Obtaining Client Feedback
In a previous blog post, I mentioned the importance of obtaining client feedback. As creatives, we look for affirmation from others — specifically from our clients as we document a personal time, so it is only natural to desire feedback. Additionally, I like to obtain feedback from persons I trust on my personal photography work and projects. I think feedback can help us grow. In college, I particularly enjoyed receiving feedback from my professor and peers during photography critiques, which were constructive.
My clients share feedback with me. If, however, you are looking for ways to have clients express their feelings, it is best to establish a relationship before the photography shoot. If your client interactions are largely transactional in nature without personal communication then you cannot really expect them to treat you any differently than other business interactions. In most clients’ minds, you are doing what they hired you to do — regardless of how personal you feel it is.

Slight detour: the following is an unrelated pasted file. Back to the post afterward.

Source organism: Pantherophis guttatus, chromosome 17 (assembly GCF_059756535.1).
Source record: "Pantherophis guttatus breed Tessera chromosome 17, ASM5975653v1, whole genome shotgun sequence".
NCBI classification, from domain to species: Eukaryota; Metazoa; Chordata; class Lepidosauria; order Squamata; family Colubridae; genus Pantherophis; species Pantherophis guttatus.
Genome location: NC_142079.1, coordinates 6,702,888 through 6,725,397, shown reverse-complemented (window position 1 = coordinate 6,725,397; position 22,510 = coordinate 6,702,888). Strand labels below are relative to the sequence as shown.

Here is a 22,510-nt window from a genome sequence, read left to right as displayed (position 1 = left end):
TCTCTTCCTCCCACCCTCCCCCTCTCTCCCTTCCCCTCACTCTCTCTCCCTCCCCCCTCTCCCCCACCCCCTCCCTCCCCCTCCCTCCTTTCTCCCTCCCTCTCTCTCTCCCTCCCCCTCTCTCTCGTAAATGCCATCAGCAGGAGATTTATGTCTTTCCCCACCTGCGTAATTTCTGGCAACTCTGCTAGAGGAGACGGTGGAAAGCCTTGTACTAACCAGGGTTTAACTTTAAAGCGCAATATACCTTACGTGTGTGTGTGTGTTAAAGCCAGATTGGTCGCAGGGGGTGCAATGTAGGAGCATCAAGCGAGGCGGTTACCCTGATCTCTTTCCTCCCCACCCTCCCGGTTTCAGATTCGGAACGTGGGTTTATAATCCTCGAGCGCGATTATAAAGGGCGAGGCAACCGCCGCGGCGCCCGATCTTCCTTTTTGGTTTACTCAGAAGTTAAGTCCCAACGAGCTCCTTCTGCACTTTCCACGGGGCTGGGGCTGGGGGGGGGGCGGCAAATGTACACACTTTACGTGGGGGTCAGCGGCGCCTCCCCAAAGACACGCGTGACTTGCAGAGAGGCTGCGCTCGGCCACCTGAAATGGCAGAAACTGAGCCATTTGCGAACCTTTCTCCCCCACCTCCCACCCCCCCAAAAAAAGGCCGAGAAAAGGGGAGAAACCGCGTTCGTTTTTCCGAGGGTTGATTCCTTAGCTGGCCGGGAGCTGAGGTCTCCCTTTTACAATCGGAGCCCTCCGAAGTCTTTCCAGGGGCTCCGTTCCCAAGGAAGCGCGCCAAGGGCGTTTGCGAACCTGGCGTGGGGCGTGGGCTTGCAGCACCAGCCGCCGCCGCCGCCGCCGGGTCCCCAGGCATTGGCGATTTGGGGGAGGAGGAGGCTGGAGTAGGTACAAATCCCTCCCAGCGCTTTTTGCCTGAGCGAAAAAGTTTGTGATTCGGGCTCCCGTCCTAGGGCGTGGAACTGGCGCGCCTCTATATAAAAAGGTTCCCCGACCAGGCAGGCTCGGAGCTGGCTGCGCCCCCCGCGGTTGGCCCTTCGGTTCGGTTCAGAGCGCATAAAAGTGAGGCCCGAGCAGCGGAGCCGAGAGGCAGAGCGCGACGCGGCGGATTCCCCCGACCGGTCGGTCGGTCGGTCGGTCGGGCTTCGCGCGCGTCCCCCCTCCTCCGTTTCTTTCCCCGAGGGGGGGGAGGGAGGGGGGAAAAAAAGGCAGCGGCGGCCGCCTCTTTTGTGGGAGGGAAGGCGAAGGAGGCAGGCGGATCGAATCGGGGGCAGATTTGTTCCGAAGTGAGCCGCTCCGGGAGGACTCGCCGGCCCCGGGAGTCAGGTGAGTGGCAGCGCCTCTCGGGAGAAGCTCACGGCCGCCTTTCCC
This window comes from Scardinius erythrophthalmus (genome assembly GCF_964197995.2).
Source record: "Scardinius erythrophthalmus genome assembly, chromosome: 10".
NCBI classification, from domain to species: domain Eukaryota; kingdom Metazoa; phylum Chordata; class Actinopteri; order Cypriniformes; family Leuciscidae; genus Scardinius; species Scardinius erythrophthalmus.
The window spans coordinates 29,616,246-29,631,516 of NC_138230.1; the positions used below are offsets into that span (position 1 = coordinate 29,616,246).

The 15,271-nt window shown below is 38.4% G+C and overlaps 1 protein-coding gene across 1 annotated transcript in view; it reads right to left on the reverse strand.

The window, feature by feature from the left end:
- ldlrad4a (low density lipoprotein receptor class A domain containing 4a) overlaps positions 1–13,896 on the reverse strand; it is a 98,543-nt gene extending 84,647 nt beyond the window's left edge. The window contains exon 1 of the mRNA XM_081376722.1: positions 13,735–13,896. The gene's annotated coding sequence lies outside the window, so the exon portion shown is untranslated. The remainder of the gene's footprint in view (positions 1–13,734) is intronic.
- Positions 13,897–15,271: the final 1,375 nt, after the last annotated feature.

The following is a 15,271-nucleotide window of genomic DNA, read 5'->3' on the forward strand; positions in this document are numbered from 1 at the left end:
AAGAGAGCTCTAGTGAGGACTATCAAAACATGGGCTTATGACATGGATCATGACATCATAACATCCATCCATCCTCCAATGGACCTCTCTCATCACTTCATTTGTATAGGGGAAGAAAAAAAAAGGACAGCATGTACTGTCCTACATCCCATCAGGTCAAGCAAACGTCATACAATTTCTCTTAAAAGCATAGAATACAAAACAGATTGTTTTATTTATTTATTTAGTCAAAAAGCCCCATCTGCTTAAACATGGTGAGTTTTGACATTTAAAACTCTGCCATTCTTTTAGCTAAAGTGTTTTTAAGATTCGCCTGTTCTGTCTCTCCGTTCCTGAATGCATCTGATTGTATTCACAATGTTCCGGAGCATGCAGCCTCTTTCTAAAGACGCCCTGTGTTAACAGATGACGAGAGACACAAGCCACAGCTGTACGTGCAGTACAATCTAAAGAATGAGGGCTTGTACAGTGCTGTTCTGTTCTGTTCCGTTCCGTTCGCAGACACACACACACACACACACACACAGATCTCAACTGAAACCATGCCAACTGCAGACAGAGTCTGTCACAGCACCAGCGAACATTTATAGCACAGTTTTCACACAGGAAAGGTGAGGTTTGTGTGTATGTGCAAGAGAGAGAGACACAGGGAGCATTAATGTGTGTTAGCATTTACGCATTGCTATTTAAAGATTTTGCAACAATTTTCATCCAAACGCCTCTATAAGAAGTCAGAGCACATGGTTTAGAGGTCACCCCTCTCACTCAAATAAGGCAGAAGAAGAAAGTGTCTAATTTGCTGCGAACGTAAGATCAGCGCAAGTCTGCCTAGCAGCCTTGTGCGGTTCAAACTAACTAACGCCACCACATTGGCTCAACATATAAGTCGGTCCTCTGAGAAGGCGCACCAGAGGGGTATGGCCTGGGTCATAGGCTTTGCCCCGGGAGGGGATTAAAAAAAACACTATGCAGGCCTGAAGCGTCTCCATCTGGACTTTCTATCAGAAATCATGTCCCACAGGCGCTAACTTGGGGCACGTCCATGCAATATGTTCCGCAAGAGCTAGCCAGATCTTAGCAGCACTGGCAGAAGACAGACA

If you would like feedback from clients, I recommend that you to find ways to care and connect with your clients throughout your working relationship. This will yield stronger communication and personal conversations that lead to written responses you seek and desire.
Absolutely on point, Katherine. As a Client Experience manager with a Fortune 50 company in a fairly recent past life, I cannot hesitate to concur with you on the points you’ve made here. I have learned that in the strictest sense, it really doesn’t matter what I think of a client photograph; if the client doesn’t like it, it’s no good. Your clients must know that you value their opinions and feedback, and that you understand you are there to serve them – not the other way around. Let them know up front that communication is a crucial part of the way you work. And a follow-up note or email a couple of weeks after you’ve concluded business is a great way to let them know you haven’t forgotten about them, and to garner feedback after they’ve had a while to live with your work.